Favorites, Product/Interface Design, User Experience

The ROI* of UX Design

I often think I repeat “you get what you pay for” like a mantra to myself as justification to spend more than I should on a home air purifier with a filter developed with NASA to be used on manned mission to Mars or fair-trade, single origin, micro-roasted coffee beans (really, what does that all mean?). Sometimes, these products have an excellent marketing team, but occasionally, these products truly deliver an exceptional user experience.

For those exceptional products, it’s quite clear upon use, that a substantial amount of time and research went into the product, justifying the higher price. But is this always worth it?

On the surface, this might seem obvious: after all, the less time and money is invested in a project, the greater the potential profits (and the more you can spend on in-home NASA technology) will be—right? In fact, all software products require significant investments — and despite those investments, businesses continue to waste countless amounts of money on products and projects that are eventually abandoned, or on fixing a vast array of problems that easily could have been avoided for a fraction of the cost.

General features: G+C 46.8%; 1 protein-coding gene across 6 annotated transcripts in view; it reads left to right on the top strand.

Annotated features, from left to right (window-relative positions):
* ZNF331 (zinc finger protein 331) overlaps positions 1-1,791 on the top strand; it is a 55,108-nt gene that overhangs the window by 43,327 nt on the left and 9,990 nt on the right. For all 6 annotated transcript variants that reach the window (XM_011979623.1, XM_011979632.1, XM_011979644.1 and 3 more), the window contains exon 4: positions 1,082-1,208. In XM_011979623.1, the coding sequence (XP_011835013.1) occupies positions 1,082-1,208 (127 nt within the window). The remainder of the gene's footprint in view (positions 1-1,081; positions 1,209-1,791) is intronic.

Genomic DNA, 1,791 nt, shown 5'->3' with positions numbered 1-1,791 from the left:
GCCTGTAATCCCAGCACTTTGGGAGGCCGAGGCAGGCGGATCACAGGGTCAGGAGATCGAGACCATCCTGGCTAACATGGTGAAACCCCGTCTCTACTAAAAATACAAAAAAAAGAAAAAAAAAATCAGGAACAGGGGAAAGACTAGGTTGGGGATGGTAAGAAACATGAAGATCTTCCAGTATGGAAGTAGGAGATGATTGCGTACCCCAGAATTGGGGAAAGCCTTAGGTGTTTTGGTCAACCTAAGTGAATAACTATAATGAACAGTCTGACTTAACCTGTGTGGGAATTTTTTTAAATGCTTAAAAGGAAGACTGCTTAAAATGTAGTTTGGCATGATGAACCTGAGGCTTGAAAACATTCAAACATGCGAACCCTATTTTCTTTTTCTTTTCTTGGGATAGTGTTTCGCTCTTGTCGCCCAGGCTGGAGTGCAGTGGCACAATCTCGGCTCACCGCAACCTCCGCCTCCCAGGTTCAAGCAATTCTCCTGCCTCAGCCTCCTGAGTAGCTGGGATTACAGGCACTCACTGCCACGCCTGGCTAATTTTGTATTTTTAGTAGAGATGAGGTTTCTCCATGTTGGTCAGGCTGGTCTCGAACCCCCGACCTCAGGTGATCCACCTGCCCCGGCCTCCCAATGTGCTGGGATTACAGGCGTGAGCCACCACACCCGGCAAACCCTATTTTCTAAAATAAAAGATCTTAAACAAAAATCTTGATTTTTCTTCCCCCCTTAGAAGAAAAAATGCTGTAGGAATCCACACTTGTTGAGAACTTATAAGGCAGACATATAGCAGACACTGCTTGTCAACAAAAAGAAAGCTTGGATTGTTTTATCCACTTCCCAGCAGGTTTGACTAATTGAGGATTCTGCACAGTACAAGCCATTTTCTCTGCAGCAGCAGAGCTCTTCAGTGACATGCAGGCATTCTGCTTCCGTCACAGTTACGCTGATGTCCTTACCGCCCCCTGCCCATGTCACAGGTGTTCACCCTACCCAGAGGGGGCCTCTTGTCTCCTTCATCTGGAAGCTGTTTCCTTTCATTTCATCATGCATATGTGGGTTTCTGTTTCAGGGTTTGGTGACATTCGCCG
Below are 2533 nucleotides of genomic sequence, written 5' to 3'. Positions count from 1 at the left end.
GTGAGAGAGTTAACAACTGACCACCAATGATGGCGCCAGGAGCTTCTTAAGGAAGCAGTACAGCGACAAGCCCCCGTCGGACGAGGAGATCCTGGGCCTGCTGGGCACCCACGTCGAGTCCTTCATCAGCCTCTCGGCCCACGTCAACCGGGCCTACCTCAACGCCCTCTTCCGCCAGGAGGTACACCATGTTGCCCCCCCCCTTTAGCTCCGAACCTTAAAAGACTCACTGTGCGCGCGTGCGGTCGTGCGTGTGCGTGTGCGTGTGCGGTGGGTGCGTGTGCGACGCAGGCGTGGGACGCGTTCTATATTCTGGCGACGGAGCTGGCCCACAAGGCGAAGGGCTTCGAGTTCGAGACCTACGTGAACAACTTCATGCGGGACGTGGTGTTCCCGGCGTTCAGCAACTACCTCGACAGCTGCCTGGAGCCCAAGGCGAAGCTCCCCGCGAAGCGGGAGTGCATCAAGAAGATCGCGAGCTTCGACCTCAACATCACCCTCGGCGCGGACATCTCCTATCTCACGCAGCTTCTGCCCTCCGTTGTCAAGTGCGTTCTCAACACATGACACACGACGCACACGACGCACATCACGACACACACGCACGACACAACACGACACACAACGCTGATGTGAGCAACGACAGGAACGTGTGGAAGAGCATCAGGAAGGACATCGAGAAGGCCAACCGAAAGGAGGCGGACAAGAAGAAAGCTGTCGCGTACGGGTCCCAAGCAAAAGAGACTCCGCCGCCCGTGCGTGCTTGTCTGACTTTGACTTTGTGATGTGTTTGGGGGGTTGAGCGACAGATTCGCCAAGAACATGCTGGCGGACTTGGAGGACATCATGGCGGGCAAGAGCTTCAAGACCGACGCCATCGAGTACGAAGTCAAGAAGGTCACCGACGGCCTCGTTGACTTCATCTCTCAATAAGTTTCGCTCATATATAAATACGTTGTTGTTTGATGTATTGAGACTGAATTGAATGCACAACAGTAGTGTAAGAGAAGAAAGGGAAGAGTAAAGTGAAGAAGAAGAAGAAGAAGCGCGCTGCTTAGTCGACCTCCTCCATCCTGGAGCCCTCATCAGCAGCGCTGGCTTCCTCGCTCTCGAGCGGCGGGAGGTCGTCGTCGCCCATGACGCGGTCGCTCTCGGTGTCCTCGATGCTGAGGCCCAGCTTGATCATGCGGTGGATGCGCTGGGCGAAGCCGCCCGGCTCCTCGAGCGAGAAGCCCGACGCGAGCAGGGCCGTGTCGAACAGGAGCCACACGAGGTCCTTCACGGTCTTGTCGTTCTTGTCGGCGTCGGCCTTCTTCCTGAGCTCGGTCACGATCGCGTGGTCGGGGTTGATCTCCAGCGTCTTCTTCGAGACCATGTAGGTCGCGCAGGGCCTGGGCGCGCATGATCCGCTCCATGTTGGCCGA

As Dr. Susan Weinschenk notes, out of all software projects, up to 15 percent are abandoned, and at least 50 percent of all programmers’ time is spent doing easily avoidable rework. 50 percent! And talk to a developer and that number is probably even higher. No wonder they drink so much. Just kidding… 

Moreover, the cost of fixing an error after development is 100 times that of fixing the problem before development is completed. Add to these depressing numbers that, of the top 12 reasons projects fail, 3 of those reasons could be solved by using tools in the UX designer’s toolkit, like user interviews, prototyping and user testing.

Why Software Fails

According to IEEE, 3 of the top reasons software projects fail could be solved by investing properly in user experience.

  1. Badly defined requirements
  2. Poor communication between customers, developers and users
  3. Stakeholder politics

I look at this and think it’s pretty clear: you, whoever you are, an executive, a developer, or a product manager must consider the impact of User Experience Design not only on your customers’ satisfaction and engagement but also on $$$$ (cha ching!).

Understanding and calculating how UX delivers a ROI

In order to bring this home a bit, let’s start with an example. Say you’ve developed an sparkly SaaS (software as a service) product that creates business expense reports automatically, removing the headache of manually scanning in recipients and formatting everything just like your user’s finance department has requested.

When done right, a return is almost guaranteed

When done right, a return is almost guaranteed.